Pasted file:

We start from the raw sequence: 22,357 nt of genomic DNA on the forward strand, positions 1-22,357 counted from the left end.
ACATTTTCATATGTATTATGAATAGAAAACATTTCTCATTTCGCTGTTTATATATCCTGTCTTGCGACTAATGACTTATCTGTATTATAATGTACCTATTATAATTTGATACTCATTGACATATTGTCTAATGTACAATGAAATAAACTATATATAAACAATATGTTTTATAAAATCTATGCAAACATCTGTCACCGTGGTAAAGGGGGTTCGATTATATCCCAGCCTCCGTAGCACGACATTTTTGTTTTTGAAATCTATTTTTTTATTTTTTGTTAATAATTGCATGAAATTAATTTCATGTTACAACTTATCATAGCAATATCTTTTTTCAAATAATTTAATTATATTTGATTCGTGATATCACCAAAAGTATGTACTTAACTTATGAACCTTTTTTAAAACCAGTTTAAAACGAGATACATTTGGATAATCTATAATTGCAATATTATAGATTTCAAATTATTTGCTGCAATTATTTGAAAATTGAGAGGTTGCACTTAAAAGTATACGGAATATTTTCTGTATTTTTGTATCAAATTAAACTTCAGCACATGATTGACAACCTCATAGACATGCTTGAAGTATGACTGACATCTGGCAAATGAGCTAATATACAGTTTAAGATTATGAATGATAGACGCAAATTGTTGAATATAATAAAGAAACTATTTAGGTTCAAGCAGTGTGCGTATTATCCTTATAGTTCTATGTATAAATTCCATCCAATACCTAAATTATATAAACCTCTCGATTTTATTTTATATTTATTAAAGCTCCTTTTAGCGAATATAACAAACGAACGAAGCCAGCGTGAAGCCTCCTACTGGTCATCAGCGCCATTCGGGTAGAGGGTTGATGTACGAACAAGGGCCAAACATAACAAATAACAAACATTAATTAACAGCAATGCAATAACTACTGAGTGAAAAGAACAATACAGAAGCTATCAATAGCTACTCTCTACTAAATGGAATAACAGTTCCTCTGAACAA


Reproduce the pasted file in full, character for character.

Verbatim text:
We start from the raw sequence: 22,357 nt of genomic DNA on the forward strand, positions 1-22,357 counted from the left end.
ACATTTTCATATGTATTATGAATAGAAAACATTTCTCATTTCGCTGTTTATATATCCTGTCTTGCGACTAATGACTTATCTGTATTATAATGTACCTATTATAATTTGATACTCATTGACATATTGTCTAATGTACAATGAAATAAACTATATATAAACAATATGTTTTATAAAATCTATGCAAACATCTGTCACCGTGGTAAAGGGGGTTCGATTATATCCCAGCCTCCGTAGCACGACATTTTTGTTTTTGAAATCTATTTTTTTATTTTTTGTTAATAATTGCATGAAATTAATTTCATGTTACAACTTATCATAGCAATATCTTTTTTCAAATAATTTAATTATATTTGATTCGTGATATCACCAAAAGTATGTACTTAACTTATGAACCTTTTTTAAAACCAGTTTAAAACGAGATACATTTGGATAATCTATAATTGCAATATTATAGATTTCAAATTATTTGCTGCAATTATTTGAAAATTGAGAGGTTGCACTTAAAAGTATACGGAATATTTTCTGTATTTTTGTATCAAATTAAACTTCAGCACATGATTGACAACCTCATAGACATGCTTGAAGTATGACTGACATCTGGCAAATGAGCTAATATACAGTTTAAGATTATGAATGATAGACGCAAATTGTTGAATATAATAAAGAAACTATTTAGGTTCAAGCAGTGTGCGTATTATCCTTATAGTTCTATGTATAAATTCCATCCAATACCTAAATTATATAAACCTCTCGATTTTATTTTATATTTATTAAAGCTCCTTTTAGCGAATATAACAAACGAACGAAGCCAGCGTGAAGCCTCCTACTGGTCATCAGCGCCATTCGGGTAGAGGGTTGATGTACGAACAAGGGCCAAACATAACAAATAACAAACATTAATTAACAGCAATGCAATAACTACTGAGTGAAAAGAACAATACAGAAGCTATCAATAGCTACTCTCTACTAAATGGAATAACAGTTCCTCTGAACAA